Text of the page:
Why do I love it so much? Because it has tapped my capacity to adore a song for one specific reason that doesn’t have to do with the lyrics (“Let’s Not Shit Ourselves,” by Bright Eyes) or the aptness of the musicians playing their instruments (anything Explosions in the Sky has recorded, ever). That reason is catchiness. This song is infectious, and it makes me happy. My initial thoughts were that it was like Miley Cyrus’ “Party in the USA” except much, much better.
I’m not the only one who feels this way. I told my friend Spencer, who has a knack for picking out catchy and ridiculous pop songs, that I loved it, and he said “The song is magical; resistance is futile.” My blogging comrade Kim said the song is like what Rebecca Black tried to do, except it was totally done right. I introduced my friend Allison to it, and she hasn’t stopped listening. She said she was jamming out to it in her car and when she looked over at a stoplight a kid was recording a video on his cell phone of her combating the same poltergeist I had encountered.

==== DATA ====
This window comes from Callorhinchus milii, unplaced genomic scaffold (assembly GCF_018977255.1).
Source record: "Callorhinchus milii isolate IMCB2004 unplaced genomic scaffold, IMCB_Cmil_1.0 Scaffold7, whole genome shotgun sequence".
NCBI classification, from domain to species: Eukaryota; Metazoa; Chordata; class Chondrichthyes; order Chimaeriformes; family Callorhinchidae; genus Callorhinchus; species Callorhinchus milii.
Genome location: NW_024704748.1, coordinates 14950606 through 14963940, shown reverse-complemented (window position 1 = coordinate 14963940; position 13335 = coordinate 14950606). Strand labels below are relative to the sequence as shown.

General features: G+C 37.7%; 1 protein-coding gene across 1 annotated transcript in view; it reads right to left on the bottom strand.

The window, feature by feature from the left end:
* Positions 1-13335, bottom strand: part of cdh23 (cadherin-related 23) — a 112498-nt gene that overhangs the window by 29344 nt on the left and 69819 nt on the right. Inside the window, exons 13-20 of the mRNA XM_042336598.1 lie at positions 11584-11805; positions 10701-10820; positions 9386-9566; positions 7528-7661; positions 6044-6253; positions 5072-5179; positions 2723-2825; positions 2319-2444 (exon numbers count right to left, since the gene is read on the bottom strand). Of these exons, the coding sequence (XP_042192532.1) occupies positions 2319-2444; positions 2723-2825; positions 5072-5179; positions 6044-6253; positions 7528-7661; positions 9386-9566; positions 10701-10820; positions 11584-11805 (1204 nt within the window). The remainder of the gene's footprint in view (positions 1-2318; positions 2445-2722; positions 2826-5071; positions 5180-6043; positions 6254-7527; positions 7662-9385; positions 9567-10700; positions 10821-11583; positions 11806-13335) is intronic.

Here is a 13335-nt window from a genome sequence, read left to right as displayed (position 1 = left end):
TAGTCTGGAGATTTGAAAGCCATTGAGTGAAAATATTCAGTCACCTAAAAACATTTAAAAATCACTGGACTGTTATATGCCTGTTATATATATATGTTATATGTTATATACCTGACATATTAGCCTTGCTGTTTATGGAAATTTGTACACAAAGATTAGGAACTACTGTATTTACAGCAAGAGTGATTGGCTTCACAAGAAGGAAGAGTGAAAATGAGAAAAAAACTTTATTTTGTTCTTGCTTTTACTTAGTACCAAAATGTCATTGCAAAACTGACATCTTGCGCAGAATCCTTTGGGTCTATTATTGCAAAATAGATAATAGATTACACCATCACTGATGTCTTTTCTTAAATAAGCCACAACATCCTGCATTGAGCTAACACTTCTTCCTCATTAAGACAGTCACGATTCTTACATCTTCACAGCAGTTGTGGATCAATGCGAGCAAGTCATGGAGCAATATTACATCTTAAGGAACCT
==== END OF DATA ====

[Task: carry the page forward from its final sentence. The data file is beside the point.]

I also talked about the song with my friend Coco. I sent her the homemade video I’d seen, and she told me the video was fucking hilarious. “I know, right?” I said, and she was like “I mean the official video.”
And I was like, “Oh fuck, there’s an official video?” And she was like, “Yeah, it’s ridiculous.”
Guess I should watch this video 18 times and then write a narrative that includes every single observation I’ve made about it.
But before I get into it, a few things: 1) Carly Rae Jepsen is 26, almost exactly two years older than myself, which indicates to me she is not completely serious about the song she made (I mean, she couldn’t be, right?). This somehow makes the song more enjoyable for me. 2) I think